quicksort2 this =
  if null this then []
    let pivot = head this
        rest = tail this
        below = filter (< pivot) rest
        above = filter (>= pivot) rest
    in quicksort2 below ++ [pivot] ++ quicksort2 above

Let's assume we've decided to keep pattern matching. Where else can we go? The repitition of filter ... rest suggests we might be missing a trick, and that trick is partition, lurking just over there in Data.List. That yields quicksort3.hs.

import Data.List (partition)

quicksort3 [] = []
quicksort3 (pivot:rest) =
  let (below, above) = partition (< pivot) rest
  in quicksort3 below ++ [pivot] ++ quicksort3 above

I think this one is very elegant. I like the fact that partition guarantees we've got the entire list, and we only use one comparison operator. In all the preceding examples, if you mistype >= as >, then you get a different function (one that sorts but also removes duplicates). So I claim that quicksort3 is a definite improvement.

You might also suspect that it's more efficient, as the two-filter (and equivalent list comprehension) versions appear to scan the list twice, comparing each element against pivot twice: once with < and once with >=. But you might be surprised: Haskell is better than you have any reasonable right to expect at making your programs blazingly fast, no matter how you write them. I suspect that the default instances of < and >= in the Ord typeclass (which both reduce to compare), together with graph reduction, mean that there is no difference in efficiency between the two-filter versus the one-partition versions. (I will check this in reality, and report back).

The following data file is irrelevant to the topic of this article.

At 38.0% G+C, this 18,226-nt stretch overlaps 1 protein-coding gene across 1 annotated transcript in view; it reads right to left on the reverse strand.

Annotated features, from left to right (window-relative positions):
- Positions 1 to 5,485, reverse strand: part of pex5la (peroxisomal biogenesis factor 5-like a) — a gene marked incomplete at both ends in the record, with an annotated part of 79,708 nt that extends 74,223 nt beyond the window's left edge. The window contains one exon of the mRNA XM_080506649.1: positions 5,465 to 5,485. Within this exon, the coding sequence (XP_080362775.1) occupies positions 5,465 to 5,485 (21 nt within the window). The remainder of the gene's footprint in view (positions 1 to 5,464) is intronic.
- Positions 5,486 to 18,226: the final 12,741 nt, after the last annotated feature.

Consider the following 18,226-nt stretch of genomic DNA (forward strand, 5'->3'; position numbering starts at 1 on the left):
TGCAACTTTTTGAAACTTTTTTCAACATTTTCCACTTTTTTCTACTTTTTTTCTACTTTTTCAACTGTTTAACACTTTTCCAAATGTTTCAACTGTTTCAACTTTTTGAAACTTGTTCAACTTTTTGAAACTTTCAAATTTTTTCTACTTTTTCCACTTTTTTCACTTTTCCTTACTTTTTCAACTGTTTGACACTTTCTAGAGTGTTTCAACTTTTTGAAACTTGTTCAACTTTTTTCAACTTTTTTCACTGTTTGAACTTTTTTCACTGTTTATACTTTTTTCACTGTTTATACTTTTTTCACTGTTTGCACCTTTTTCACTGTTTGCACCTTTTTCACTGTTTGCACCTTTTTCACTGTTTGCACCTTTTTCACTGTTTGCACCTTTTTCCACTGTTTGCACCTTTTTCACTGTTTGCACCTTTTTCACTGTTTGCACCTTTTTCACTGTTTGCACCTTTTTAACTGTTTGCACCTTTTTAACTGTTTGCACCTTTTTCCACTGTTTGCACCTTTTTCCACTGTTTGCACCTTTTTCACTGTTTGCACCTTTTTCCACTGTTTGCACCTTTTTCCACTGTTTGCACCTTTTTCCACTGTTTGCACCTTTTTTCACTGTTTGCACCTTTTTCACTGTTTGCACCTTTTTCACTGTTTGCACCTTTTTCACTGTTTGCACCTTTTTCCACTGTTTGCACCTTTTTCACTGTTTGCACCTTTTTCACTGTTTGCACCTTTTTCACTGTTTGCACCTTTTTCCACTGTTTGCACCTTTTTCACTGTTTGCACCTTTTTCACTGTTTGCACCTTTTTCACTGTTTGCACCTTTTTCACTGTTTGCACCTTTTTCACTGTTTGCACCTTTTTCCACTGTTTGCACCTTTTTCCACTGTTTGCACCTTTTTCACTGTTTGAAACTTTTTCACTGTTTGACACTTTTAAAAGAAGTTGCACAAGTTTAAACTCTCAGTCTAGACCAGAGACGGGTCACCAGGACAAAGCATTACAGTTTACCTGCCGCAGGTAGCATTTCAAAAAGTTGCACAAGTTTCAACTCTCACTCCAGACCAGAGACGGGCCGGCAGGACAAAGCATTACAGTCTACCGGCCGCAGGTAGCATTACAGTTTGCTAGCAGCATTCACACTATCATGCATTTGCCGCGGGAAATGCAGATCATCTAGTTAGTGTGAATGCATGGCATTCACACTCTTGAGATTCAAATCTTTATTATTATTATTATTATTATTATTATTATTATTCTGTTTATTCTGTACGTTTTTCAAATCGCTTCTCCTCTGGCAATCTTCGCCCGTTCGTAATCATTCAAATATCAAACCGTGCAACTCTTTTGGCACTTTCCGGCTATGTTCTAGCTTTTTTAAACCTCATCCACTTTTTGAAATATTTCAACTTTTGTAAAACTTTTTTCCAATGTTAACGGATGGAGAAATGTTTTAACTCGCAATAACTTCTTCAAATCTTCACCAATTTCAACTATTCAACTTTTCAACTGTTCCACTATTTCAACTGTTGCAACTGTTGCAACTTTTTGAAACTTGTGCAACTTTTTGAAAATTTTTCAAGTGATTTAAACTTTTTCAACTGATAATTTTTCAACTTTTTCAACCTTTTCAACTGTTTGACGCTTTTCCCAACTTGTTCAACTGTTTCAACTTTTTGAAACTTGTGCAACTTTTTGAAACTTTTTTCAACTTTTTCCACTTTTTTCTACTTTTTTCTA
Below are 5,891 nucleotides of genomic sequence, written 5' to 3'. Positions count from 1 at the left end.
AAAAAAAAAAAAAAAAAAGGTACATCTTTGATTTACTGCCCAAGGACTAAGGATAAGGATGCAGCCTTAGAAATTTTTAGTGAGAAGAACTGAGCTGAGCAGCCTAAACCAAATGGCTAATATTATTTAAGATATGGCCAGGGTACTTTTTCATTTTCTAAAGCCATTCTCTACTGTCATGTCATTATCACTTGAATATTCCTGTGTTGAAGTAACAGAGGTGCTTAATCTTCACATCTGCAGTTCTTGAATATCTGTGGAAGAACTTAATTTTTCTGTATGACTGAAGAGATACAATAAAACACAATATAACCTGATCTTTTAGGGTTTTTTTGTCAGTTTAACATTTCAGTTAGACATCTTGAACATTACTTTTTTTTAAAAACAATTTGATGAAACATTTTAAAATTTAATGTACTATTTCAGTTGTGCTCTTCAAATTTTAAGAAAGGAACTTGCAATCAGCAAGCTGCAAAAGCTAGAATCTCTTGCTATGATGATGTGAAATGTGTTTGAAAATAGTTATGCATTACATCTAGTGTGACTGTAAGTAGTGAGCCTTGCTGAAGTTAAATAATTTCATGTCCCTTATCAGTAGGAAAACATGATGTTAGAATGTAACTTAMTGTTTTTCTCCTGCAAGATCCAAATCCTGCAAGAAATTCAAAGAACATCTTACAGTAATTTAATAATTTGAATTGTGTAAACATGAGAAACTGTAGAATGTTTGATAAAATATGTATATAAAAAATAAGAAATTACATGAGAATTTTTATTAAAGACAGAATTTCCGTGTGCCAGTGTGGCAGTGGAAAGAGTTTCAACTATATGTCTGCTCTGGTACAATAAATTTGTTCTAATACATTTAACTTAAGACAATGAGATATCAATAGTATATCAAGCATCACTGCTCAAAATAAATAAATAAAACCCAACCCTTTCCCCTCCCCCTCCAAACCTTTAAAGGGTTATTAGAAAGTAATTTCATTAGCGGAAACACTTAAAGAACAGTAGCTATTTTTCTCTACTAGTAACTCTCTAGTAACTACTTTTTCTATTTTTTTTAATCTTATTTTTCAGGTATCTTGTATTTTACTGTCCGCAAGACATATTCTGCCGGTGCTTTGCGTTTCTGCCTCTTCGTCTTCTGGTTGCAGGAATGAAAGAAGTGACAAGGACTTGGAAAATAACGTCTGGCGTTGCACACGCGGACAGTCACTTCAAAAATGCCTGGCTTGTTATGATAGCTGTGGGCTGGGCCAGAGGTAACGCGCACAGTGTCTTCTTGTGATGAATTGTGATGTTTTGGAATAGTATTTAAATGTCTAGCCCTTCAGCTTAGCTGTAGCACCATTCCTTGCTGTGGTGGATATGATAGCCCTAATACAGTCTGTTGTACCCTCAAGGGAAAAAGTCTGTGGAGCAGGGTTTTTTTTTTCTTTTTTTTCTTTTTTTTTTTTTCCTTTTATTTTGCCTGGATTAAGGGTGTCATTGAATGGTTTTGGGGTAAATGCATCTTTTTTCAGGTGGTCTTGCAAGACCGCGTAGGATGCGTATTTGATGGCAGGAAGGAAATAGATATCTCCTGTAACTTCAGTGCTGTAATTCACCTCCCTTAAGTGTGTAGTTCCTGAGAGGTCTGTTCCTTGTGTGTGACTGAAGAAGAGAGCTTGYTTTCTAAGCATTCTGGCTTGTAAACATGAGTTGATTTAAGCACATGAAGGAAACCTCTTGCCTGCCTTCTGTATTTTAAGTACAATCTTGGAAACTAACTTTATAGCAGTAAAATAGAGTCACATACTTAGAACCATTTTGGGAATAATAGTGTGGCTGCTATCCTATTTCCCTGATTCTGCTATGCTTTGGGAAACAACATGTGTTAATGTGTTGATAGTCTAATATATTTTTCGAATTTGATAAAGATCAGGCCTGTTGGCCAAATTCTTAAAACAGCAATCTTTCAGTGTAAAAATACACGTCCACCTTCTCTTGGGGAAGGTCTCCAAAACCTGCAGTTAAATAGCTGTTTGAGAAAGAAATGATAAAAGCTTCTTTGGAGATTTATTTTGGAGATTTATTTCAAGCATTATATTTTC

Unfortunately, so far, all these definitions of quick sort are for pedagogical purposes only, as using the first element of the list for the pivot is very bad. If the list is already sorted, below is always empty, and we have a O(n2) selection sort. The usual way to avoid this is to select the median of the first, last, and middle element of the list. Messing around with these ideas, I came up with quicksort4.hs.

import Debug.Trace (trace)

quicksort4 this =
  case l of
    0 -> []
    1 -> this
    2 -> let (a:b:[]) = this
          in if b > a then this else b : [a]
    _ ->
      let pivot = findPivot
          (below, equal, above) = partitionCompare pivot
      in quicksort4 below ++ equal ++ quicksort4 above
      l = length this; m = l `div` 2
      findPivot = median3 (this !! 0) (this !! m) (this !! (l - 1))
      partitionCompare p = p3 ([], [], []) p this